September 29, 2016

US Air Force Makes Statement About Drone Malware Infection

In a rare move, the US Air Force has made a public statement about the keylogger malware which was rumoured to have infected the consoles used to fly the unmanned Predator and Reaper drones. The statement was issued to correct recent reporting that the malware detected on stand-alone systems on Creech Air Force Base, Nevada had affected drone operations.

According to the statement the Air Force first detected the malware on 15 September. It was found on a portable hard drives used for transferring information between systems. Subsquetnly it was isolated and forensic investigation was started to track the origin of the malware and clean the infected systems.

“It’s standard policy not to discuss the operational status of our forces,” said Colonel Kathleen Cook, spokesperson for Air Force Space Command. “However, we felt it important to declassify portions of the information associated with this event to ensure the public understands that the detected and quarantined virus posed no threat to our operational mission and that control of our remotely piloted aircraft was never in question.”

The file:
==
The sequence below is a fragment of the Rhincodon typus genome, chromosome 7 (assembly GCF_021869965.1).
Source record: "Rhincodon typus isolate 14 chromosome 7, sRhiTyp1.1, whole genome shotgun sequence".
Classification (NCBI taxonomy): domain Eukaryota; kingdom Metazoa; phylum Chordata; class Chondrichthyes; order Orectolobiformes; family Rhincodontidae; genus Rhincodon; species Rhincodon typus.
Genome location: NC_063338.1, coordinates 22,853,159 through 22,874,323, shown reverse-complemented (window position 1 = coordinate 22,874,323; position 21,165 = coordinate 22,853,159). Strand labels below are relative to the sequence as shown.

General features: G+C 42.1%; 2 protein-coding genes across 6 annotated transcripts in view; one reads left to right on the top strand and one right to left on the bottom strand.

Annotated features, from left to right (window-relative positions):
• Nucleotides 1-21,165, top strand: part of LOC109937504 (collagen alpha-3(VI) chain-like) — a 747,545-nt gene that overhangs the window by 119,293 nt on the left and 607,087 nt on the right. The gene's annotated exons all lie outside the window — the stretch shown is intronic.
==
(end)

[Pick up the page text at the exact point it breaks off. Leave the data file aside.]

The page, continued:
The malware, which was detected on a Windows machine, in the end turned out to be a credential stealer for Mafia Wars, not a keylogger.

The infected computers were part of the ground control system that supports RPA operations. The ground system is separate from the flight control system Air Force pilots use to fly the aircraft remotely; the ability of the RPA pilots to safely fly these aircraft remained secure throughout the incident.

Keylogger Virus Infects US Military Drones

(LiveHacking.Com) – Computers controlling American military Predator and Reaper drones have been infected with a keylogger that tracks pilots’ keystrokes as they remotely fly the unmanned machines around the world, according to Wired. And despite their best efforts to remove it, the virus is remaining persistent.

According to a the mole who leaked the information, the malware was detected about two weeks ago but no classified information has been stolen or lost.

“We keep wiping it off, and it keeps coming back,” said a source familiar with the situation. “We think it’s benign. But we just don’t know.”

The drones are unmanned aerial vehicles used primarily by the United States Air Force and the CIA. Along with cameras and other sensors they can carry fire Hellfire missiles.

The virus was found in the consoles that are used to fly the drones at the Creech Air Force Base, Nevada. Each drone is controlled by a pilot using computers with video feeds and a joystick.

According to Sophos, the chances are that the malware is just a common keylogging Trojan horse, designed to steal banking information, that as somehow made its way onto these systems.

“But if they are having problems keeping their systems malware-free, and have not identified the infection accurately, they should presume that it is more serious instead.”